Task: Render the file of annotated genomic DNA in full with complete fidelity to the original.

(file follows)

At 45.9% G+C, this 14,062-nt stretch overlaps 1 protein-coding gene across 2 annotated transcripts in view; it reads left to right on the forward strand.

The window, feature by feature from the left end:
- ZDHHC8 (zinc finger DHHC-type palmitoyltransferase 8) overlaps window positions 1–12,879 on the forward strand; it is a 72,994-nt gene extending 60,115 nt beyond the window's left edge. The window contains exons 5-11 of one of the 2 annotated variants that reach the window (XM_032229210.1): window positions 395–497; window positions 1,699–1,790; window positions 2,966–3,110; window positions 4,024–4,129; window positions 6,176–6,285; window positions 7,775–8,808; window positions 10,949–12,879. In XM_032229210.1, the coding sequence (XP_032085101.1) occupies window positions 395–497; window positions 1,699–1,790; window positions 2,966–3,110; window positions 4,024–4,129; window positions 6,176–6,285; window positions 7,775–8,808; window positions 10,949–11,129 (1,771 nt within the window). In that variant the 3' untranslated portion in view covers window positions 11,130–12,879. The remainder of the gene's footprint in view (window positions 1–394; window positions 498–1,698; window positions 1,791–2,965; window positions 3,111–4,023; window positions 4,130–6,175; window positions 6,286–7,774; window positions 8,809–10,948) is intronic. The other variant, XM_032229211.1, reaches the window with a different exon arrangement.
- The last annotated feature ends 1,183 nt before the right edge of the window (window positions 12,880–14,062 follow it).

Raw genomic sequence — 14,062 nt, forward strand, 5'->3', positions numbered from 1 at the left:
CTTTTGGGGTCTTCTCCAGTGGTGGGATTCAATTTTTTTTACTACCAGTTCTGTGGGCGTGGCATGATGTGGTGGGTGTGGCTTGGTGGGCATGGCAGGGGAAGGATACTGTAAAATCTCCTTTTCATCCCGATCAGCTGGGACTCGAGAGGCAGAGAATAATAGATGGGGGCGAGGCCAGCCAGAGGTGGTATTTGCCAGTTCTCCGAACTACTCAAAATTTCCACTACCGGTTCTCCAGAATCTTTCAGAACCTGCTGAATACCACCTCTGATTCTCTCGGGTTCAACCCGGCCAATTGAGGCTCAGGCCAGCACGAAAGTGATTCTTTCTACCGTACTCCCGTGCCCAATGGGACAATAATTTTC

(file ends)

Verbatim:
At 45.9% G+C, this 14,062-nt stretch overlaps 1 protein-coding gene across 2 annotated transcripts in view; it reads left to right on the forward strand.

The window, feature by feature from the left end:
- ZDHHC8 (zinc finger DHHC-type palmitoyltransferase 8) overlaps window positions 1–12,879 on the forward strand; it is a 72,994-nt gene extending 60,115 nt beyond the window's left edge. The window contains exons 5-11 of one of the 2 annotated variants that reach the window (XM_032229210.1): window positions 395–497; window positions 1,699–1,790; window positions 2,966–3,110; window positions 4,024–4,129; window positions 6,176–6,285; window positions 7,775–8,808; window positions 10,949–12,879. In XM_032229210.1, the coding sequence (XP_032085101.1) occupies window positions 395–497; window positions 1,699–1,790; window positions 2,966–3,110; window positions 4,024–4,129; window positions 6,176–6,285; window positions 7,775–8,808; window positions 10,949–11,129 (1,771 nt within the window). In that variant the 3' untranslated portion in view covers window positions 11,130–12,879. The remainder of the gene's footprint in view (window positions 1–394; window positions 498–1,698; window positions 1,791–2,965; window positions 3,111–4,023; window positions 4,130–6,175; window positions 6,286–7,774; window positions 8,809–10,948) is intronic. The other variant, XM_032229211.1, reaches the window with a different exon arrangement.
- The last annotated feature ends 1,183 nt before the right edge of the window (window positions 12,880–14,062 follow it).

Raw genomic sequence — 14,062 nt, forward strand, 5'->3', positions numbered from 1 at the left:
CTTTTGGGGTCTTCTCCAGTGGTGGGATTCAATTTTTTTTACTACCAGTTCTGTGGGCGTGGCATGATGTGGTGGGTGTGGCTTGGTGGGCATGGCAGGGGAAGGATACTGTAAAATCTCCTTTTCATCCCGATCAGCTGGGACTCGAGAGGCAGAGAATAATAGATGGGGGCGAGGCCAGCCAGAGGTGGTATTTGCCAGTTCTCCGAACTACTCAAAATTTCCACTACCGGTTCTCCAGAATCTTTCAGAACCTGCTGAATACCACCTCTGATTCTCTCGGGTTCAACCCGGCCAATTGAGGCTCAGGCCAGCACGAAAGTGATTCTTTCTACCGTACTCCCGTGCCCAATGGGACAATAATTTTC